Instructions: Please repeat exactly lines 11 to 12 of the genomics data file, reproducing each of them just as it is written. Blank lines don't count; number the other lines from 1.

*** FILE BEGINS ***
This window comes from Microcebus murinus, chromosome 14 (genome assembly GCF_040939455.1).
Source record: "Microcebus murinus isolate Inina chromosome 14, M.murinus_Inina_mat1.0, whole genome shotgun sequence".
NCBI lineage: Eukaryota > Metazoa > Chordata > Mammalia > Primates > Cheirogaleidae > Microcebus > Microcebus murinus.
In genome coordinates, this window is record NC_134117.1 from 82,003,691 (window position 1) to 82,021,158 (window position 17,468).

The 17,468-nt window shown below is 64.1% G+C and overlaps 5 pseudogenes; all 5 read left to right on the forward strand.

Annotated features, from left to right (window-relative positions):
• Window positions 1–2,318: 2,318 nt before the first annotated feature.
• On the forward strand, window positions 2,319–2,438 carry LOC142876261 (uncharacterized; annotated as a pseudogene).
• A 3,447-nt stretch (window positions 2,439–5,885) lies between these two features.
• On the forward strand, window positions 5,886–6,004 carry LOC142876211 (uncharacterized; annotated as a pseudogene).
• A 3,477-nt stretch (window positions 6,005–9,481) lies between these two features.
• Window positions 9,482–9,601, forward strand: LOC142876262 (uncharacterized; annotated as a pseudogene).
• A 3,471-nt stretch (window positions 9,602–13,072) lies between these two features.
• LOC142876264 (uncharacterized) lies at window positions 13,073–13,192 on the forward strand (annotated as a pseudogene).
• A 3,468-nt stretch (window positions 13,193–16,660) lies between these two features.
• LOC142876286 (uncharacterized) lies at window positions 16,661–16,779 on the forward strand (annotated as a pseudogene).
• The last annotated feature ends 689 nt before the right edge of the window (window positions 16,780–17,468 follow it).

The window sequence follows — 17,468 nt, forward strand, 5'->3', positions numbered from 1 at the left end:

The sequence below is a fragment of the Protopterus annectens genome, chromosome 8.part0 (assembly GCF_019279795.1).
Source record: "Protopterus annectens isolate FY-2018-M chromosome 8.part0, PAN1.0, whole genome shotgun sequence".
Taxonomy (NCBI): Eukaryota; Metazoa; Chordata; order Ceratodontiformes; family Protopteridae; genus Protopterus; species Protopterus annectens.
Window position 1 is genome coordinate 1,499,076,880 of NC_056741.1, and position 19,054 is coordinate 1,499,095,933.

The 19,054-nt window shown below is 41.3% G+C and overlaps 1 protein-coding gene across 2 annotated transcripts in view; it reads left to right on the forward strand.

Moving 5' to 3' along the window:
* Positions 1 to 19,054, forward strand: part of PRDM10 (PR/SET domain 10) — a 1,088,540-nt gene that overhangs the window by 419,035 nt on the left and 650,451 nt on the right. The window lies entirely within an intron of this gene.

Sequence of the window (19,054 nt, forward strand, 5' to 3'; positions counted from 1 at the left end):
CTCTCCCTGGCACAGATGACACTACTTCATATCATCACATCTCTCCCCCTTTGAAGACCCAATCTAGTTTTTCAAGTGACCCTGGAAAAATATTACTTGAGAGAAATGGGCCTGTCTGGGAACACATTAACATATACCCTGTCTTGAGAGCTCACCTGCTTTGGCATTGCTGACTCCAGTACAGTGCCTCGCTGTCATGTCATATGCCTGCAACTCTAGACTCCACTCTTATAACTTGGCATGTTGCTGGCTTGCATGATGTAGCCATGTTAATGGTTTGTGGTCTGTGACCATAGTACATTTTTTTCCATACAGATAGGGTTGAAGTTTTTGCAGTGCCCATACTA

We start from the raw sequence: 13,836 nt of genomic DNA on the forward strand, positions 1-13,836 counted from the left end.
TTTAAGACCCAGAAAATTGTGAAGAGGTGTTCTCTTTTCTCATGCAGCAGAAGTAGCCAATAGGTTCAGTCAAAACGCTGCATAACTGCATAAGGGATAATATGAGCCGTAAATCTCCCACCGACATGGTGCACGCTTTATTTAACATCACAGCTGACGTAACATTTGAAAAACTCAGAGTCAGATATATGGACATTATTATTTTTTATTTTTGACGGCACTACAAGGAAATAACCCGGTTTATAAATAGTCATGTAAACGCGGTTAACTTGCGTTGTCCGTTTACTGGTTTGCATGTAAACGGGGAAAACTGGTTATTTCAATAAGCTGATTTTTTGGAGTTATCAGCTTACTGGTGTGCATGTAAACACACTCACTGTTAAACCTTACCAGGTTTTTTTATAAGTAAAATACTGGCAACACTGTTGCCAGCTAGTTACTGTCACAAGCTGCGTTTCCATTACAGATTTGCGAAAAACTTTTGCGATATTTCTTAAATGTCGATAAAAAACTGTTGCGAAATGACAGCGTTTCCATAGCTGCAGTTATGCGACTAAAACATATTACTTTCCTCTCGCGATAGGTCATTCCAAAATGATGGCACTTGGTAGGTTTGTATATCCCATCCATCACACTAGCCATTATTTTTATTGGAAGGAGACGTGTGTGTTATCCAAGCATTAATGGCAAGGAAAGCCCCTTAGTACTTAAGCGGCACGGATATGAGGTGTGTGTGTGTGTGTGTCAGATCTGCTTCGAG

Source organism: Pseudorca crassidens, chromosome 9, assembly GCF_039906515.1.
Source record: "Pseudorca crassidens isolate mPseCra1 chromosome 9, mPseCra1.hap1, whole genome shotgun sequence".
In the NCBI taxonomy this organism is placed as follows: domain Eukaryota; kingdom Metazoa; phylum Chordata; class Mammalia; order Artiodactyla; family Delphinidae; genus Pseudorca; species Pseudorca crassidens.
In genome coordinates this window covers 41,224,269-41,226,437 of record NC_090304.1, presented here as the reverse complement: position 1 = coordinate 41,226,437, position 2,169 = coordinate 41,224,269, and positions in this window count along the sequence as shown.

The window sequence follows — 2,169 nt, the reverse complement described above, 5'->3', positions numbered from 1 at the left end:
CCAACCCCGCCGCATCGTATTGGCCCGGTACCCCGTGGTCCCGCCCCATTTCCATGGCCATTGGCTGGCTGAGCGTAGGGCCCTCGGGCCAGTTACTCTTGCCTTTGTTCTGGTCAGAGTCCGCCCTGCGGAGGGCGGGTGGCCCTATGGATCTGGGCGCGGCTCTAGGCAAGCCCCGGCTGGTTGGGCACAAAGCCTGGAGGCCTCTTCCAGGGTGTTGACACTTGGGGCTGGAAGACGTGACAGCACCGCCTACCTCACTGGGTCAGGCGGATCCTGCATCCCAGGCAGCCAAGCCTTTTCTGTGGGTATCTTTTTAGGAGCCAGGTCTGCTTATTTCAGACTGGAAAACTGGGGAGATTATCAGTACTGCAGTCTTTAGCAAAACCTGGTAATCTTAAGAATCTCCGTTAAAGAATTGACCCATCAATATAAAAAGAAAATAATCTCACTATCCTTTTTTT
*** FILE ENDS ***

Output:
• A 3,477-nt stretch (window positions 6,005–9,481) lies between these two features.
• Window positions 9,482–9,601, forward strand: LOC142876262 (uncharacterized; annotated as a pseudogene).